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Editorial: Things that go BANG and look exciting

Image of sparklers by Tim Zankert, via Unsplash

“Maim”isn’t a word we often hear these days, but it’s what fireworks too often do – cause blindness, blow people’s hands off, or maybe just a finger or two … add “maim” to your vocabulary, kids, especially if you like playing with fireworks.  They can maim you.

On June 15, a little before midnight, some “kids on bikes” were reported to the RCMP for shooting fireworks at each other in the 1600 block of Columbia Avenue in Rossland.  The RCMP attended, but by the time they arrived, the kids were gone from the scene.  We hope they didn’t injure themselves or each other, but aiming fireworks at someone can result in tragic injuries.  The RCMP press release warned that “such actions could result in serious harm … and criminal charges could result if harm occurs.”

 I suspect it’s no use appealing to kids to avoid playing with fireworks, or using them as weapons.  Some kids are bright and mature enough to understand danger, but others think they’re impervious to injury and – of course – immortal, too.  So I’ll appeal to parents and other guardians to do their best to keep fireworks out of the hands of kids.  Even older kids.

The small stuff causes the most injuries

People usually think of sparklers as being harmless, but a four-year old child was killed by shrapnel when her father ignited a metal tube filled with sparklers, perhaps accidentally, and it exploded.  Even singly, sparklers can injure, as they burn at high temperatures.

Other smaller fireworks such as firecrackers and bottle rockets are dangerous too – in fact, one estimate holds them responsible for nearly three-quarters of all injuries from fireworks.

Do you value the use of your fingers?  How about your eyesight?  Would you rather keep your face free from horrific burn scars?  It’s the hands, eyesight, and face that are most often injured, sometimes seriously, by fireworks.

An ophthalmologist in Ottawa was quoted in an Ottawa Citizen article, saying that he often sees people with injuries from improper fireworks handling.  “Ocular injuries from fireworks and sparklers are a preventable and unfortunate cause of vision loss,” he commented.

Defective fireworks all too common

Improper handling isn’t always the cause of injuries, though, so don’t think that just because you’re super-careful everything will be fine.  Malfunctioning fireworks are a real hazard.

A 2009 AOL article entitled “Defective fireworks more Common than you know”  begins with the line “Welcome to the finger detachment holiday, when emergency rooms are full of people (mostly young people) with fireworks injuries.” The article goes on to explain that when the US Consumer Product Safety Commission examined 211 shipments of fireworks imported from China, it found that 49% of the material inspected was defective.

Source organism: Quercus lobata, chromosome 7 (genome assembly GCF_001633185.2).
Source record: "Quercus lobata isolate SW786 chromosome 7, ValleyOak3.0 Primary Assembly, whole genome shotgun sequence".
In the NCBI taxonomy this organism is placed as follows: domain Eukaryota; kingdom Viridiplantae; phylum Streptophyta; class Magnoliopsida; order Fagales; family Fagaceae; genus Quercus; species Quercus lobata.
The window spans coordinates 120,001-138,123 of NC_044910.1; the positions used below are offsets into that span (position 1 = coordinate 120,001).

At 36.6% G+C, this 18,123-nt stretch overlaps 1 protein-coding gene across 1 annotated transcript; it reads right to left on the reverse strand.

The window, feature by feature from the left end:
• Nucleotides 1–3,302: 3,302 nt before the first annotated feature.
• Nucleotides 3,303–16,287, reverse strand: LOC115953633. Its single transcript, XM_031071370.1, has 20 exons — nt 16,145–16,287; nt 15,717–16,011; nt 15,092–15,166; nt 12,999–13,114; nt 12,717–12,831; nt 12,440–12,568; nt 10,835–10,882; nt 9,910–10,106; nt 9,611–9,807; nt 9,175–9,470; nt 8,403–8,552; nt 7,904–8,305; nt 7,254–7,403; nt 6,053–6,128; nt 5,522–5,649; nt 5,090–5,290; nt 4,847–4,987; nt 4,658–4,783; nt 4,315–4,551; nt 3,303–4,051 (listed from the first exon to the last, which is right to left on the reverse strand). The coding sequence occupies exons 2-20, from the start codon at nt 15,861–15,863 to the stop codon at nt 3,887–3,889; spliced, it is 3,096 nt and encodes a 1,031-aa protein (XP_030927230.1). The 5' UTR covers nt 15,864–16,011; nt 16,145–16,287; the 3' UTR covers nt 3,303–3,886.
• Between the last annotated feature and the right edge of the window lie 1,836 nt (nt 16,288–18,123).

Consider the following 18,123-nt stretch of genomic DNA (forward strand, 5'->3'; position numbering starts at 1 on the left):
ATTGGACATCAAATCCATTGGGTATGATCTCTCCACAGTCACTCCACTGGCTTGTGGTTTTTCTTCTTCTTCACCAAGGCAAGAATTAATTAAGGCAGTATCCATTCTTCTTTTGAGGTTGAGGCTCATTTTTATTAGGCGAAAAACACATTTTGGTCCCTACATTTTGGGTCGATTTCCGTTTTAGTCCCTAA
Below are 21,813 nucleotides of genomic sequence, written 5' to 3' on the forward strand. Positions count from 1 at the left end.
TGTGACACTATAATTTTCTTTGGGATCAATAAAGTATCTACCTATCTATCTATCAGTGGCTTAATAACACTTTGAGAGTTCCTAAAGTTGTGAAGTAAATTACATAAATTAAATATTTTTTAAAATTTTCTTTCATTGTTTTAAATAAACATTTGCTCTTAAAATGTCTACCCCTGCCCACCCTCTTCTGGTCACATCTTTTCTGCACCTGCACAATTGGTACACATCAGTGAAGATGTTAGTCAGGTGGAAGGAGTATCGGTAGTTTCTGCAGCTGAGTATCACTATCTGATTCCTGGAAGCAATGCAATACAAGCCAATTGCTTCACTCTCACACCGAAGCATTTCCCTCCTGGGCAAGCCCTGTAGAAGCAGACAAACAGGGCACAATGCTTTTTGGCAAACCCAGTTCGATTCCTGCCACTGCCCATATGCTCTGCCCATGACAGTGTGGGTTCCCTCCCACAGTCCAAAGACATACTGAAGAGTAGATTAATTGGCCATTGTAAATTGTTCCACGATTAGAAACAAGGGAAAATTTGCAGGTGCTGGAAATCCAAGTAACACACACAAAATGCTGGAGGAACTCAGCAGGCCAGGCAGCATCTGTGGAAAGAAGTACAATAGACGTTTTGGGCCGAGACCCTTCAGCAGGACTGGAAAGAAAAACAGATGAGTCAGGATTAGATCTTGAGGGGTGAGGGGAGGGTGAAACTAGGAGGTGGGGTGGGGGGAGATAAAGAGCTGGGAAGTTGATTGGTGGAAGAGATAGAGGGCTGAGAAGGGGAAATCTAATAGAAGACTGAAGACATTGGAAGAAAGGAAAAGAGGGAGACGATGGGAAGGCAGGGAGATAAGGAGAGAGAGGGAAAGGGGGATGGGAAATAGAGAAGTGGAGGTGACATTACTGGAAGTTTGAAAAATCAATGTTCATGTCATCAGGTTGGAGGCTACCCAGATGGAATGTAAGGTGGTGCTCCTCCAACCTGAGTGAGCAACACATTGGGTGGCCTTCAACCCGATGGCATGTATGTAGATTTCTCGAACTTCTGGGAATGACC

Fire Season is coming, too

That was a lovely torrential downpour we had the other day, but have you noticed how quickly everything –including the forest – dries up again?  Have you read about the out-of-control wildfires already burning in Alberta?  So far, we’ve been lucky in BC this year, but it’s only mid-June. 

Causing a wildfire could be the worst thing you’ve ever done.  Firecrackers and other fireworks cause a lot of wildfires … an abstract of an article in a US pediatrics publication informs us that “States that allow a wide variety of fireworks to be sold for personal use have a rate of fireworks-related fires 50 times greater than states that strictly limit the availability of fireworks.”   It also notes that the rate of injuries is seven times higher in those states, too.

Rossland’s Bylaw on Fireworks

Rossland’s Fireworks bylaw prohibits setting off firecrackers in Rossland.  It also prohibits minors from possessing “any type of fireworks.”  It further prohibits any “consumer fireworks” from being set off after 10:00 pm.

Now you know.  Please try to refrain from getting all excited with fireworks, even for the Canada Day holiday.  We don’t want to celebrate it with any injuries, or wildfires either.  Can’t we enjoy a holiday without exploding things?  After all, there will be cake.  Cake isn’t nearly as polluting, either. And I've never heard of cake causing the kind of hideous injury depicted below -- it was caused by some form of fireworks.  

We just know that hand isn't going to work really well ever again.

Please don't look if you're squeamish.

WARNING:  Gruesome image below of a hand damaged by fireworks.